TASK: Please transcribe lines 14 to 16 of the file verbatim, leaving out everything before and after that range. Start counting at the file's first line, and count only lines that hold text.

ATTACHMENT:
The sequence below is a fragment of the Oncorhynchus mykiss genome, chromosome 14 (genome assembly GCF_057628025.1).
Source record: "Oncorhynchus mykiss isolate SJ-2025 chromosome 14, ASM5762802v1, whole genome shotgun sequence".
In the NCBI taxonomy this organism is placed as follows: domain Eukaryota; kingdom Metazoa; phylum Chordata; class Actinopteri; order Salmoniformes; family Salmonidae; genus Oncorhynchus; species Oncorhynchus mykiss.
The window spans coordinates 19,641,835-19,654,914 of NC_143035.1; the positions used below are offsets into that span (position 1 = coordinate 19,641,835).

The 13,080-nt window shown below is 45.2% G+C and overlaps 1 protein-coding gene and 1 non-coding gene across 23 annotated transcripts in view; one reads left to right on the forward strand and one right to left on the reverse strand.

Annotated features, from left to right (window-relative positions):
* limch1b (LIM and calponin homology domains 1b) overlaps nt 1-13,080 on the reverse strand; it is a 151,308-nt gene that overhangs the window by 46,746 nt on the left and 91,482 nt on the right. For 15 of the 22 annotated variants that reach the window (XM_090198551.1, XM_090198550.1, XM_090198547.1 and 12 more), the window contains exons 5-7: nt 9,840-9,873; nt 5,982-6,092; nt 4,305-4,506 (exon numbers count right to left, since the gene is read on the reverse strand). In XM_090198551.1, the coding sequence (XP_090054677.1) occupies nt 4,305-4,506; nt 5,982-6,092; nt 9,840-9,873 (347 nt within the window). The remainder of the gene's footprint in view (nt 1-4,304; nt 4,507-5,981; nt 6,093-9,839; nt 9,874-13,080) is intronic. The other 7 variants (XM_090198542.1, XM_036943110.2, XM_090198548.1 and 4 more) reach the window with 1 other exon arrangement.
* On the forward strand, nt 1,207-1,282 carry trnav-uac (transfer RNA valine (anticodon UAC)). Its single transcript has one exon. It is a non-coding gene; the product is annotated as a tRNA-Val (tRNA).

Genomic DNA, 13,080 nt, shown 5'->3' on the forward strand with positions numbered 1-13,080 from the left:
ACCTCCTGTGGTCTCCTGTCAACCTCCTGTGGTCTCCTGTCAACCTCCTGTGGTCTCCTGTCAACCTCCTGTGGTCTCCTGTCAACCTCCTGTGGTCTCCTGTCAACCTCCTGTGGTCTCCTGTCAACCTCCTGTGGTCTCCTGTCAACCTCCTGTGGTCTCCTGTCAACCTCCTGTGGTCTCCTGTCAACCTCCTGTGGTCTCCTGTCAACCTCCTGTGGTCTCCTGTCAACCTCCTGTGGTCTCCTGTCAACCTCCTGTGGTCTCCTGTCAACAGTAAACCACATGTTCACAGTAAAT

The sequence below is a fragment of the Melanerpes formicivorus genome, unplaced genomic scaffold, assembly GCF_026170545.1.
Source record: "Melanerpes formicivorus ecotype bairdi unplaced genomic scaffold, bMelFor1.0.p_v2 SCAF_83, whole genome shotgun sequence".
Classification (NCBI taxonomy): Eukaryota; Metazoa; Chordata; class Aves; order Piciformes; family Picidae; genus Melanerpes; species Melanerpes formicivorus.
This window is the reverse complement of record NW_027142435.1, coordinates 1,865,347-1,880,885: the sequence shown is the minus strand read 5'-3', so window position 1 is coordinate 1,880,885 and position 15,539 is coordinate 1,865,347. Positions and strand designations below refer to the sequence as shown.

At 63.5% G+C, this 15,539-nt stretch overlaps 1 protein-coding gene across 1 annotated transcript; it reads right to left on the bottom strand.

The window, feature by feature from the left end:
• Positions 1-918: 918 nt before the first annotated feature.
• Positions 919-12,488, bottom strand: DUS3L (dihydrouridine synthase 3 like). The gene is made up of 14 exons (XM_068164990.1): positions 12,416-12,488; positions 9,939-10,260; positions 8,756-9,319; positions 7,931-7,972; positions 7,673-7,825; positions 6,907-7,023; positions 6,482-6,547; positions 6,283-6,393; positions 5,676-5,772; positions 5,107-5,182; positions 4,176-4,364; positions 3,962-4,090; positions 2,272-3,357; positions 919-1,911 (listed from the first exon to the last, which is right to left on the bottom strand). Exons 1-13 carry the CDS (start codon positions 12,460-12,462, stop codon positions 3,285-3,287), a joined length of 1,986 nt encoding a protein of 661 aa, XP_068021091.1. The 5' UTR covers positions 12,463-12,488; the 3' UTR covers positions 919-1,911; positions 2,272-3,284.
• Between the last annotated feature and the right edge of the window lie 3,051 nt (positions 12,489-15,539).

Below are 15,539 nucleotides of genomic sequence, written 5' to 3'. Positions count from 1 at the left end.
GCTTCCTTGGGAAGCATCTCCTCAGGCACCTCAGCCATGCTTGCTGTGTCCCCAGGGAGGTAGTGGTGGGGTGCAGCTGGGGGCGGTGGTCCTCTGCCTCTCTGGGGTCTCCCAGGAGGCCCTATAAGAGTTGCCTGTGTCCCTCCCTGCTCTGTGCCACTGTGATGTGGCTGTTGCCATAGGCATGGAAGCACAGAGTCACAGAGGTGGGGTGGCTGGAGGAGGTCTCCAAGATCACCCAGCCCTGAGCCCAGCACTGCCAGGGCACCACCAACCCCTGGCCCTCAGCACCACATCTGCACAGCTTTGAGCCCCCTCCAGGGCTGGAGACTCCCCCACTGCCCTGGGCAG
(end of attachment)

This window is the reverse complement of record NW_027142435.1, coordinates 1,865,347-1,880,885: the sequence shown is the minus strand read 5'-3', so window position 1 is coordinate 1,880,885 and position 15,539 is coordinate 1,865,347. Positions and strand designations below refer to the sequence as shown.

At 63.5% G+C, this 15,539-nt stretch overlaps 1 protein-coding gene across 1 annotated transcript; it reads right to left on the bottom strand.

The window, feature by feature from the left end: